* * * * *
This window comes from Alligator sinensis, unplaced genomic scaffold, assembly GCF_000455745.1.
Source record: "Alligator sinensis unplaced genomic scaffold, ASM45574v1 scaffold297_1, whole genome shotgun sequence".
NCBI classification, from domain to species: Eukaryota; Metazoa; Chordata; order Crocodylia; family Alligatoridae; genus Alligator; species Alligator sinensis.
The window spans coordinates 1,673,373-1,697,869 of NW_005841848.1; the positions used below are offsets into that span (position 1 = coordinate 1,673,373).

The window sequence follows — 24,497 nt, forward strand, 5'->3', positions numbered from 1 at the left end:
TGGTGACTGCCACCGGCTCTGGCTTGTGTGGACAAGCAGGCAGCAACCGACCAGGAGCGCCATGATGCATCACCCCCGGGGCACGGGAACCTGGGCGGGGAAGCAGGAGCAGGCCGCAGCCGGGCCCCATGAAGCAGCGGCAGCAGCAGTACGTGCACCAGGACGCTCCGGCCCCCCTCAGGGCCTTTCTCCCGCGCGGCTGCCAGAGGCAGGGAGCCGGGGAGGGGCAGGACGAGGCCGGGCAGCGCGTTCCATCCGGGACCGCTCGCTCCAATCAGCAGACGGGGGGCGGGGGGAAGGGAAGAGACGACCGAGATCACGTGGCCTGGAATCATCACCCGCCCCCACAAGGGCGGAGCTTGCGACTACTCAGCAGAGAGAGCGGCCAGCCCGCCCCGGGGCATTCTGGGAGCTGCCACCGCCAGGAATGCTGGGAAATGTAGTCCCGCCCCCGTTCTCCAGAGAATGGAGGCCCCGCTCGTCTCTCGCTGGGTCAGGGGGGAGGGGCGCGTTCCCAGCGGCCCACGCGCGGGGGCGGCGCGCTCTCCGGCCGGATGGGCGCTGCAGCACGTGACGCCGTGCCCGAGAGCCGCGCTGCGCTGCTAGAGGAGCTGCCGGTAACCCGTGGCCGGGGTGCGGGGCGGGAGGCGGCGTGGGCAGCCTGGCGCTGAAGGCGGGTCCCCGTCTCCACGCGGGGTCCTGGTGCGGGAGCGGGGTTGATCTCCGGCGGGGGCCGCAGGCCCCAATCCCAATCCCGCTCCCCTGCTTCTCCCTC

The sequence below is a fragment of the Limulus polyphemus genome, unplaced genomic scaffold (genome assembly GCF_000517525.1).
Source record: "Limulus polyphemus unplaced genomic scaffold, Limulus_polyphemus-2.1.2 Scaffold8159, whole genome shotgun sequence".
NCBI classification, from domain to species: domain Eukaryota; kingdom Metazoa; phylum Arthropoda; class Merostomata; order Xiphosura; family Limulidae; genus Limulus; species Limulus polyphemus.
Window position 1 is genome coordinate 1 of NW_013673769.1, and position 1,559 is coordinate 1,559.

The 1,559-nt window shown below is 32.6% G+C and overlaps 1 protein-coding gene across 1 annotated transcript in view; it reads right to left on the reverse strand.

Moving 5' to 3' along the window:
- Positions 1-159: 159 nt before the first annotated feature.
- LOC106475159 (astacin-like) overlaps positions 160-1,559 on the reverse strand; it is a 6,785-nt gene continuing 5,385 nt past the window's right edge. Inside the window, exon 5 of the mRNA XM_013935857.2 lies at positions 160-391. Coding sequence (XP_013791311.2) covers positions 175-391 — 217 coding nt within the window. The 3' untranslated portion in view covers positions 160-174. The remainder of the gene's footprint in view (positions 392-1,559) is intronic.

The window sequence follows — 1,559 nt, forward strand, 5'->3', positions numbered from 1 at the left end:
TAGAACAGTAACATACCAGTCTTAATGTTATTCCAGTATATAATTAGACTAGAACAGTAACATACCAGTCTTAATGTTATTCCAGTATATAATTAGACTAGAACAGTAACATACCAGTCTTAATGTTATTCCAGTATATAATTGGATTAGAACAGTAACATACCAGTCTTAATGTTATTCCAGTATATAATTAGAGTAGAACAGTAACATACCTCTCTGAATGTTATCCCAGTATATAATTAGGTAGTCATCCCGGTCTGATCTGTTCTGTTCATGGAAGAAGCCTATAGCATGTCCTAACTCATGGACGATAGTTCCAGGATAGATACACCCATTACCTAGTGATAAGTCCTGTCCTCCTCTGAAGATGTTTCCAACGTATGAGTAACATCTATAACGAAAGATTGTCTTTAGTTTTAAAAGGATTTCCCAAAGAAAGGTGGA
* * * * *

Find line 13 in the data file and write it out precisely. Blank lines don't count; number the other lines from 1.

- Positions 1-159: 159 nt before the first annotated feature.